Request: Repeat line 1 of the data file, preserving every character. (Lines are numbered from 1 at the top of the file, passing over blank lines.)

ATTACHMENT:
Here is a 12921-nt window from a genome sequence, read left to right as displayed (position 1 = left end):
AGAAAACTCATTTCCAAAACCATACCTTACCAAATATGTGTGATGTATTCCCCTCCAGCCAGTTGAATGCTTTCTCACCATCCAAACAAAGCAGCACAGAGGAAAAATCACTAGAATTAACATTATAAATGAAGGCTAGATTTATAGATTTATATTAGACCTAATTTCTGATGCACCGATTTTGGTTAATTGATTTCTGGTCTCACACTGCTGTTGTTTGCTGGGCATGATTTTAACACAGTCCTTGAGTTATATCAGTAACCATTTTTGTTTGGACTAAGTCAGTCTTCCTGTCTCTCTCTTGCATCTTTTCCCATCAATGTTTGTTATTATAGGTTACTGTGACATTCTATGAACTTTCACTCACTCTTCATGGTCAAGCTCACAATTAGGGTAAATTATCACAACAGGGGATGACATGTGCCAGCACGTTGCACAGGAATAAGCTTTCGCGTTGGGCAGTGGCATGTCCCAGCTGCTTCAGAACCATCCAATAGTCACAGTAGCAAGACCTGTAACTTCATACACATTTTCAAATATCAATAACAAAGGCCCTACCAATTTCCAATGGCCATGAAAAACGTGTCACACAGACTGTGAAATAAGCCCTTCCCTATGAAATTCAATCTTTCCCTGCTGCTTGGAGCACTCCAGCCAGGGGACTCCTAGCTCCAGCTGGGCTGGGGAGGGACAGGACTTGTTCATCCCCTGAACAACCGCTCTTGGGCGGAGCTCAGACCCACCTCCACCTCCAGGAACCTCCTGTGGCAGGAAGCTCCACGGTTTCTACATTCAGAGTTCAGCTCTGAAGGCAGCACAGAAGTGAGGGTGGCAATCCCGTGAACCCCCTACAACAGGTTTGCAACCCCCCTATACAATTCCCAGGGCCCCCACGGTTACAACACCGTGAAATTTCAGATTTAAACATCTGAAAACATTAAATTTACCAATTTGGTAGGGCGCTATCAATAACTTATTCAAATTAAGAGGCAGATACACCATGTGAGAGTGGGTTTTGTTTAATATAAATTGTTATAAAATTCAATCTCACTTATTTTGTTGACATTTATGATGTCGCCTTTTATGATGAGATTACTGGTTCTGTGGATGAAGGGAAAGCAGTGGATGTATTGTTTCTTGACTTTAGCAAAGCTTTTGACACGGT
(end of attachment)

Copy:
Here is a 12921-nt window from a genome sequence, read left to right as displayed (position 1 = left end):